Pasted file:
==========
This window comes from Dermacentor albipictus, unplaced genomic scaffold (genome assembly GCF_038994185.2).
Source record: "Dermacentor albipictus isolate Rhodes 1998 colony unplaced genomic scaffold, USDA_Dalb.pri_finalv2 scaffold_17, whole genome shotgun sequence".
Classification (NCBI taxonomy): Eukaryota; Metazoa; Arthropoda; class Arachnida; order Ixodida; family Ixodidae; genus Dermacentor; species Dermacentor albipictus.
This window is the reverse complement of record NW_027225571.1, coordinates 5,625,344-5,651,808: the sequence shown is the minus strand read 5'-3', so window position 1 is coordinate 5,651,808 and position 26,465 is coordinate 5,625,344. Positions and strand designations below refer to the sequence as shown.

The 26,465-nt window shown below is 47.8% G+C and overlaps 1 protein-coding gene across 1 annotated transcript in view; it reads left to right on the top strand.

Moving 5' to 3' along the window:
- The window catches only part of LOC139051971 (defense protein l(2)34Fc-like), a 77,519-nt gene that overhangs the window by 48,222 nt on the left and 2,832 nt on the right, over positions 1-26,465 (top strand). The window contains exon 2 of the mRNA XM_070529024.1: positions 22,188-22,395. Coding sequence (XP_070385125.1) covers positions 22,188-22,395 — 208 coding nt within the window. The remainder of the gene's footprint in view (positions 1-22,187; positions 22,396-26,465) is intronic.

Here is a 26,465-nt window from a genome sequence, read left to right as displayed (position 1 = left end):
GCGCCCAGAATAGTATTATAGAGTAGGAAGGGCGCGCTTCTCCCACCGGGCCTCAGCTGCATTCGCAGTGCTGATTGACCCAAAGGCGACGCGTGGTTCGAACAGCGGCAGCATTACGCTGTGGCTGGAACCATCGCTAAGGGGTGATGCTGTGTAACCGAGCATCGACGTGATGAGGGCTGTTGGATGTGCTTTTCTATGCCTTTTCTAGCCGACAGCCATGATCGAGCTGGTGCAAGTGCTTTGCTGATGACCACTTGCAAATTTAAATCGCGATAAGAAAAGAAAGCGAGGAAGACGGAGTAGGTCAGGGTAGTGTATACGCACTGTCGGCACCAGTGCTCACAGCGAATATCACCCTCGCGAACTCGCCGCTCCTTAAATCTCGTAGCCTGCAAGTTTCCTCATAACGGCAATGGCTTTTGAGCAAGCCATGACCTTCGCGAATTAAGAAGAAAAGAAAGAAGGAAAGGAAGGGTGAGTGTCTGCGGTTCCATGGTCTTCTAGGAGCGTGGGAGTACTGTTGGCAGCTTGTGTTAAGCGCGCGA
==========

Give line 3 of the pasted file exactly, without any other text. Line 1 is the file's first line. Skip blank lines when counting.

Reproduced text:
Classification (NCBI taxonomy): Eukaryota; Metazoa; Arthropoda; class Arachnida; order Ixodida; family Ixodidae; genus Dermacentor; species Dermacentor albipictus.